(800) 973-1540

How can pain be managed for a 90 year old woman?

6 answers | Last updated: Aug 20, 2014
64px-hh6b80fd52d1
Q
An anonymous caregiver asked...
more
 

Answers
Caring.com User - Jennifer Serafin, N.P.
Caring.com Expert
Send a Hug or Prayer
Send a Hug or Prayer
A
Jennifer Serafin, N.P. is a registered nurse and geriatric nurse practitioner at the Jewish Homes for the Aged in San Francisco.
67% helpful

In my experience, pain can be managed for anyone at any age, if the right modalities are used. I read your letter several times, and I understand that you are See also:
Are Over-the-Counter Anti-inflammatory Pain Relievers Safe for Older Adults?

See all 82 questions about Arthritis
concerned about narcotic usage because you are worried about constipation and dizziness in a 90 year old woman.
I want you to understand that most of the patients I care for have chronic pain conditions and are at least in their late 80's to 90's. The key to managing chronic pain in older persons is to use several different modalities in combination. This includes medications along with heat or cold applications, analgesic balms, exercises/PT, massage, and other non-drug options. The most important thing to keep in mind is that she needs to have her pain treated enough so that she can have a good quality of life.

Having a severely curved back can be painful, but this can be caused not only by arthritis, but osteoporosis as well. Osteoporosis can cause fractures in the bones of the spine itself. This leads to a profound curvature of the spine, which can make someone's posture look as if they are hunched over, and they cannot stand up straight. Or, she may have scolosis itself, which is where the back is curved in a "S" shape. There are many other painful spinal conditions that she may have that are causing her pain tooas well. Has she ever had an Xray or MRI? These tests would allow you to get a more solid diagnosis for what can be causing her pain.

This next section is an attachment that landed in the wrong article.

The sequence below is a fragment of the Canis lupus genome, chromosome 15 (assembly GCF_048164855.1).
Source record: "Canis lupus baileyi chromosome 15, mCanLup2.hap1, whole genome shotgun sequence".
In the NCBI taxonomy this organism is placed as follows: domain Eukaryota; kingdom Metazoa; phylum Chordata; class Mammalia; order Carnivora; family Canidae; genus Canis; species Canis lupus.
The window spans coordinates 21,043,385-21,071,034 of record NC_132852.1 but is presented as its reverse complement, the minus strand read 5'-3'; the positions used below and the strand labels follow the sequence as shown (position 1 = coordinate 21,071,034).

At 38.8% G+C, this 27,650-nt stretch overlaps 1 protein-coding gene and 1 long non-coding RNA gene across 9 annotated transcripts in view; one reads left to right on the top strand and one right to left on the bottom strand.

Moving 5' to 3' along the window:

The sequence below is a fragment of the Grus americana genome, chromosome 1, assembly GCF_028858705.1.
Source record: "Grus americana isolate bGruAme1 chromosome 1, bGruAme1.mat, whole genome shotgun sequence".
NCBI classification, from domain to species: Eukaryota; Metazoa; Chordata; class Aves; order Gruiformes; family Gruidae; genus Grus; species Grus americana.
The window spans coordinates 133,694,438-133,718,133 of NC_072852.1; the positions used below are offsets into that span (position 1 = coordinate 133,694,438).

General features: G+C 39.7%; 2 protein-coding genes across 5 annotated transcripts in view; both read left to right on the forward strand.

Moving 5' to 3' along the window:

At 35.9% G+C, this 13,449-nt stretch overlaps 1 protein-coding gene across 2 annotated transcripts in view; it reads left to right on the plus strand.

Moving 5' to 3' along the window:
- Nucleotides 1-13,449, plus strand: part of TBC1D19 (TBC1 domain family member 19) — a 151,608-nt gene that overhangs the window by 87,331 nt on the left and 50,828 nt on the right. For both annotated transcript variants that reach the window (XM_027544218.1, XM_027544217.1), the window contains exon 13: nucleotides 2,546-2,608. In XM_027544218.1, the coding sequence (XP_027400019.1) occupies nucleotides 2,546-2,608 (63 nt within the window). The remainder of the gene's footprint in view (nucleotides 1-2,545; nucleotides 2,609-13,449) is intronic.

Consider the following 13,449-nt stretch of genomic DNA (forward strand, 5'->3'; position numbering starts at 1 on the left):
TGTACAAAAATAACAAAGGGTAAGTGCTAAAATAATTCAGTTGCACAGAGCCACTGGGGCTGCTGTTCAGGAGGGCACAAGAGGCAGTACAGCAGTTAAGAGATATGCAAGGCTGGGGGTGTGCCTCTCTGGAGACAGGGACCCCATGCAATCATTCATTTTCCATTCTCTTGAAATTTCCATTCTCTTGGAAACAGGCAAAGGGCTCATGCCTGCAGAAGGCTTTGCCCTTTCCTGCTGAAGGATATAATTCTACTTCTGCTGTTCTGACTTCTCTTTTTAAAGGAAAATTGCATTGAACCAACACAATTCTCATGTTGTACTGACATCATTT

You mention that she is on Tylenol #3, which has codiene in it (which is an opiate/narcotic that is VERY constipating) and Gabapentin, which is a nerve medication that can cause dizziness and fatigue. Unfortunately, these are not working for her, so she needs stronger medicatons. In my experience, codeine is usually not a great pain reliever. I would recommend having her try something like Oxycodone (5mg three times a day) with tylenol (2 tabs of the 500mg four times a day- the maximum dose) for the pain. If this is not enough, the Oxycodone dose can always be increased until her pain is better controlled. Another medication that she could try instead of Gabapentin would be Ultram (good for nerve pain), but I would not use this medication alone without an opiod, as it does not always work well by itself.

Regarding side effects of opiods/narcotics, stronger opiods do cause constipation, but this can be managed with laxatives. She should start on a good laxative (not Colace- it is a stool softener only) as soon as the opiod medication is changed, so that this side effect can be avoided. I like Senekot for a laxative, as it works well with opiod induced constipation. She can start on one tab a day, as go up as her health care provider recommends. As for dizziness, this in not really a common side effect I encounter.

As for non-drug therapies, she can also try a analgesic balm on her back like Ben Gay, Salonpas, or Aspercreme. I would massage a cream of her choice on her back in the mornings, as this is her bad time. You can try cold washcloths (put in the freezer and get them really cold but not yet frozen) or a heating pad too. Use whichever one she likes. You can apply them up to 3 times a day for 20 minutes- just make sure her skin is protected from burning. Keep in mind that some people like to take warm baths in the morning, as this can help reduce pain.